Museum keeping the faith

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The Independent Online
A reconstruction of a temple (right) forms part of an exhibition about the ancient Indian religion of Jainism, which has opened at London's Victoria & Albert Museum. Scores of sculptures and paintings will illustrate the 2,500-year-old artistic tradition of one of India's most important yet least-known religions, writes David Keys.

The faith - a form of spiritual humanism - was founded in its present form by Vardhamana Jnatriputra, an Indian prince who become a beggar and then a religious teacher.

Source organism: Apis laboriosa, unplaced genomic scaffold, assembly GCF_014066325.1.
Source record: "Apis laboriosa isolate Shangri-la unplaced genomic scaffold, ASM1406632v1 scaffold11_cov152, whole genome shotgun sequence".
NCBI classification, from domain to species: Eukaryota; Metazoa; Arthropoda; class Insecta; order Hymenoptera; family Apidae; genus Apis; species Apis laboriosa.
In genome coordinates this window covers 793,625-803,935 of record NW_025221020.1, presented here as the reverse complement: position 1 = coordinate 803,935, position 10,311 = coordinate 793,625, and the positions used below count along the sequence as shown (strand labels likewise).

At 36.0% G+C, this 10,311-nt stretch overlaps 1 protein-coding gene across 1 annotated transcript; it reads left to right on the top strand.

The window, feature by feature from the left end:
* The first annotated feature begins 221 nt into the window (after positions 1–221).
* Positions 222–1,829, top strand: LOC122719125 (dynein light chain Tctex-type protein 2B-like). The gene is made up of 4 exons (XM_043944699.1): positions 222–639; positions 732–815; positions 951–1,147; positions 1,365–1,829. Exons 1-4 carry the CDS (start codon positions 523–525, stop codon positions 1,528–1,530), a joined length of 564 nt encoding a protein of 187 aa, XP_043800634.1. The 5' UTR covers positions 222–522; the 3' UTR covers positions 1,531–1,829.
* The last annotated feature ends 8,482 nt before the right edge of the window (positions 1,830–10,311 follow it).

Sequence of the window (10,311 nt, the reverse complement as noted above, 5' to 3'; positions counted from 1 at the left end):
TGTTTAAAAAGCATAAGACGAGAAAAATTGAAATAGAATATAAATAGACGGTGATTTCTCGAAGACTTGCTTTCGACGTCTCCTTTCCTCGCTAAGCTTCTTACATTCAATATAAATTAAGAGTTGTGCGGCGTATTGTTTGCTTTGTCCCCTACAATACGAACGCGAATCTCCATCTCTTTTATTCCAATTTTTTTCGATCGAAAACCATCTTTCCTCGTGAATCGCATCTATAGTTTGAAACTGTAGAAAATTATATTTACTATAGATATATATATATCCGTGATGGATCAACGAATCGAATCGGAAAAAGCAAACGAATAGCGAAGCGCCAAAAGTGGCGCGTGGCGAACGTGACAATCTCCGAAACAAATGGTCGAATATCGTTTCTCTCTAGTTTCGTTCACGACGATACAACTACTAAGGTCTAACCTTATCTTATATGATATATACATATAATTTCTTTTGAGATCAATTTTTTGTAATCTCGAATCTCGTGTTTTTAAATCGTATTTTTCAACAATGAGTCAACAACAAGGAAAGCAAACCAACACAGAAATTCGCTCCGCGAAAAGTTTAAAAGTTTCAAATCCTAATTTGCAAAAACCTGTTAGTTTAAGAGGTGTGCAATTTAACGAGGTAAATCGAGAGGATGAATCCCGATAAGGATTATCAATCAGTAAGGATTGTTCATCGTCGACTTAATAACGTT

He taught that all conscious life was equally valuable, and that to kill or harm any human or animal was morally wrong.

He said life should be lived simply and believed in reincarnation. But he rejected the idea of predestination, and of God, and taught that there is no creator or supreme power.

8 "The Peaceful Liberators, Jain Art from India", is at the V&A and ends on 18 February.

Photograph: Geraint Lewis

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